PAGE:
For other pet owners, the new puppy at home may be in need of indoor exercise and mental stimulation as we head into colder months and changing schedules. Sharing helpful tips and videos—ideally from your team—can be helpful and appreciated. Consider creating a digital community with these puppy owners—letting them help each other, but providing guidance, information, and support to a larger group with a single effort.
☐ Pick three convenience offerings (online pharmacy, online refill request, telemedicine appointments, online scheduling, digital store, etc.) and schedule a post about them each month.
☐ Create at least two posts a month addressing a common pet owner pain point relative to your area or season (cold weather safety, new puppy boredom busters, etc.).
3. Remember It’s Not About You, It’s About Them
If your content doesn’t resonate with your audience, it will fall flat. Engagement will suffer and objectives won’t be met. The needs, wants, and screen time of our followers have all changed—but has your content? Sure, the cute puppy pictures are a welcome distraction in a sea of stressful news and opinion slinging on social media. But are they enough? Make sure your marketing efforts are rewarding to your clients and rewarding for the practice.
If you’re not sure what your clients truly want to see and engage with, why not ask them? Post a survey on your practice’s Facebook page or email one to your top clients and ask them what they want to see more of on your channels. You may be surprised at the answers, and this feedback can help you craft content differently. Your team members may also be a good source of info—ask what they are hearing from clients and what questions they’re answering on repeat. A video or blog can address those issues and allow staff to send a link to its posting on your practice’s channels, saving them time and giving owners info they want.
☐ Survey your clients about what they want to see. Keep it short and sweet, and consider offering a small incentive (free bag of treats, small amount off next exam, etc.) to encourage participation.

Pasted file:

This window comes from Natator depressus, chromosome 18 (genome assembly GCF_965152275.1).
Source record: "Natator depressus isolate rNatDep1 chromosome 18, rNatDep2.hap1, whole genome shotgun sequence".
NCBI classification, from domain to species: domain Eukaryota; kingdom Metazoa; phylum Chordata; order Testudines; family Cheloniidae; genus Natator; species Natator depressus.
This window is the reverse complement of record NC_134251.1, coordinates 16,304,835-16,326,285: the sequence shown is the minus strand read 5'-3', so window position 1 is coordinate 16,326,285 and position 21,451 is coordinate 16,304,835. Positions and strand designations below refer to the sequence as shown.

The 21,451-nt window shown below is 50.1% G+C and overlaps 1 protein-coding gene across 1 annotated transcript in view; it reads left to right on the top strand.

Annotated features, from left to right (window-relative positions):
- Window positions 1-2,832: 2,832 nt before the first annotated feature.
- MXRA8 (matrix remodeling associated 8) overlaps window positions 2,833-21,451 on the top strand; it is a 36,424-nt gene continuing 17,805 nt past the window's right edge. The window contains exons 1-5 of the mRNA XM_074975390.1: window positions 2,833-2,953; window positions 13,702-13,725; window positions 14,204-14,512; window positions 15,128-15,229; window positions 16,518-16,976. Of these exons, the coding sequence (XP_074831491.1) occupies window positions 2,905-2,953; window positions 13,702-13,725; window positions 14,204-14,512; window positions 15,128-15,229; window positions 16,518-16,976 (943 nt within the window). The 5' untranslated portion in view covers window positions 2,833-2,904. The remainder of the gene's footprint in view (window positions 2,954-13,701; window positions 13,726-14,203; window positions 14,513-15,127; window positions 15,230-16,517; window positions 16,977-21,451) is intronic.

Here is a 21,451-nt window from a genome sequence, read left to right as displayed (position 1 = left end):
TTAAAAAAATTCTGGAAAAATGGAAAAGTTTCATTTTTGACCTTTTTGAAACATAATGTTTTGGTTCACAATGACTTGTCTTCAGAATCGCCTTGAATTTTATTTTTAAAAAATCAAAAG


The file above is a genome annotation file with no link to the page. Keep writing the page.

☐ Survey your team members for content ideas.
4. Work Smarter, Not Harder
Now, more than ever, time is a valuable commodity. Look for ways to improve efficiency, even if there is a financial cost. Ultimately, these tools can end up saving hours of staff time and likely improve the quality of the content the practice is producing. Here are a few to consider.
Slack: Set up a #socialmedia channel and have all team members drop in pictures with descriptions and share ideas and feedback. This makes bulk scheduling of photos easier for the social media team and helps them pair the pictures with the right names and details. As Slack is a free program available as an app and on desktop, every team member can access it easily.
Asana: Assign tasks and schedule due dates—great for blog deadlines, sharing a social media calendar and budget for approval, and for multimember marketing team collaboration.
Canva: The king of graphic design without the need for a design degree or Photoshop, this online tool (better on desktop) can make creating, saving, and now, even direct publishing, simpler. Splurge on the pro version to be able to quickly resize designs, default with your practice’s brand colors and fonts, get more free stock photos and elements, and take advantage of advanced features.